The Truth About Cars » Venom The Truth About Cars is dedicated to providing candid, unbiased automobile reviews and the latest in auto industry news. Sat, 19 Jul 2014 17:00:13 +0000 en-US hourly 1 The Truth About Cars is dedicated to providing candid, unbiased automobile reviews and the latest in auto industry news. The Truth About Cars no The Truth About Cars (The Truth About Cars) 2006-2009 The Truth About Cars The Truth About Cars is dedicated to providing candid, unbiased automobile reviews and the latest in auto industry news. The Truth About Cars » Venom Vellum Venom: 2012 Chevrolet Cruze LTZ – RS Mon, 07 May 2012 11:11:45 +0000 Here’s the thing about design school, and designers in general: you are taught to fully express your creativity…which sounds like a great idea in theory.  In reality, there’s very little “reality” in the situation.  This is a creative art for profit, by a multinational, publicly traded corporation. Design school students frequently have to un-learn their training if they want to make the nut.

When my freshman year Transportation Design class at CCS was tasked for a third world mode for transport, the teacher chose one country in particular: India.  Luckily, since I’ve regularly visited that nation and know a tad bit more about it than most car designers…well, I thought I’d nail this one.  Because who in India (circa 1998, and still to this day) can afford a car? Rich people, not the masses with no hope of education and/or career advancement…they stick with their feet or perhaps a motorcycle.  Sad, but true.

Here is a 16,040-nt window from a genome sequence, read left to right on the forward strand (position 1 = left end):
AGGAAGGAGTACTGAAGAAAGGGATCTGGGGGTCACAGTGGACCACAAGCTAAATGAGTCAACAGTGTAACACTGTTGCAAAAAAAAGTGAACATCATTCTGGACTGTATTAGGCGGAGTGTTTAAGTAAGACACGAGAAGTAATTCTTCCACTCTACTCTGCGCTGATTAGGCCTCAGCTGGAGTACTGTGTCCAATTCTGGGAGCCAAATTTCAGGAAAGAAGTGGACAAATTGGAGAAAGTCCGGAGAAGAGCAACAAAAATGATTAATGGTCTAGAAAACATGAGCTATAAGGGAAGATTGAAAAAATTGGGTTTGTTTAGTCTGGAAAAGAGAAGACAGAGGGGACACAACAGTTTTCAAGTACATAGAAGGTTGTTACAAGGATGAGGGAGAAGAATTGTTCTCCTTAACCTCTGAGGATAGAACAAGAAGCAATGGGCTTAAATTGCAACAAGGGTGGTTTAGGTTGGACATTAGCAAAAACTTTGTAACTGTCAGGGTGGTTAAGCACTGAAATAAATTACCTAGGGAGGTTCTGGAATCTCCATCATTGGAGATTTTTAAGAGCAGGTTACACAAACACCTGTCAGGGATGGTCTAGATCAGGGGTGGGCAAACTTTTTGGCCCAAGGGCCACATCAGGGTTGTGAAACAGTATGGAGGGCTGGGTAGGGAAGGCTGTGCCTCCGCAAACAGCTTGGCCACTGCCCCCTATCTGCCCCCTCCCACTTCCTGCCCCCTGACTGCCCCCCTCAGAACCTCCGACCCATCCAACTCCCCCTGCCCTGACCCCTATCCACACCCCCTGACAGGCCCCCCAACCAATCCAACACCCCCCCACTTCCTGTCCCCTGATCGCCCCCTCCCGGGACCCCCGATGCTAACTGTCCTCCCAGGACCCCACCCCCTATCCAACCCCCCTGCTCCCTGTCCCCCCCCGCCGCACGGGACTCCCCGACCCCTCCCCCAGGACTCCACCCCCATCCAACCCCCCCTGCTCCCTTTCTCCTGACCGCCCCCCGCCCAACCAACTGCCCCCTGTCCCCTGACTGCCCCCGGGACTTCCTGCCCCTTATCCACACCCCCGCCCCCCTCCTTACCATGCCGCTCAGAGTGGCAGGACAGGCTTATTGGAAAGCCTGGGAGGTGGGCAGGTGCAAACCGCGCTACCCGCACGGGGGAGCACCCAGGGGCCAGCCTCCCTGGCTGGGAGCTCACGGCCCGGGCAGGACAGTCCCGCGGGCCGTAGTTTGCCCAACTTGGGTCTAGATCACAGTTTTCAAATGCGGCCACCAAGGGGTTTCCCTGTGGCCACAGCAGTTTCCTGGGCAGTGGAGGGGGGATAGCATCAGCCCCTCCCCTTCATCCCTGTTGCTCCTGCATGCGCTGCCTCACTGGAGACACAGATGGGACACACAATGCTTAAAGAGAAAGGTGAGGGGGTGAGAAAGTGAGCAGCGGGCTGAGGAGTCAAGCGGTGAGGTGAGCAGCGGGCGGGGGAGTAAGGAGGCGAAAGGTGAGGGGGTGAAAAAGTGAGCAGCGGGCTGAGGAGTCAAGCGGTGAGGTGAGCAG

Would a car maker risk billions in stockholder equity in making a people’s car that ignores the “vehicular reality” of a particular country?  I think not.  And well before the TATA NANO, I tried to do that: super cheap and cute/ugly design sketches designed around an aspirational point: the 4-door sedan.  And sometimes the most formal Three Box Sedan. Because when I think of pushing the envelope in terms of design culture, I think of several other democracies before India.

Unfortunately, my NANO like creations were awful in the eyes of everyone else. I wasn’t trying hard enough at all.  Which is fair, if the teacher never suggested that we research the country…socio-economic conditions make just about every piece of Design School masturbation absolutely irrelevant. And quite possibly, stupid enough to bankrupt a car maker.

You pay a driver to do things for you, would you really want to sit with him?  Absolutely not! This ain’t no damn school, this is Vellum Venom.  Case in point, the Internationally designed and suitably conservative Chevy Cruze sedan.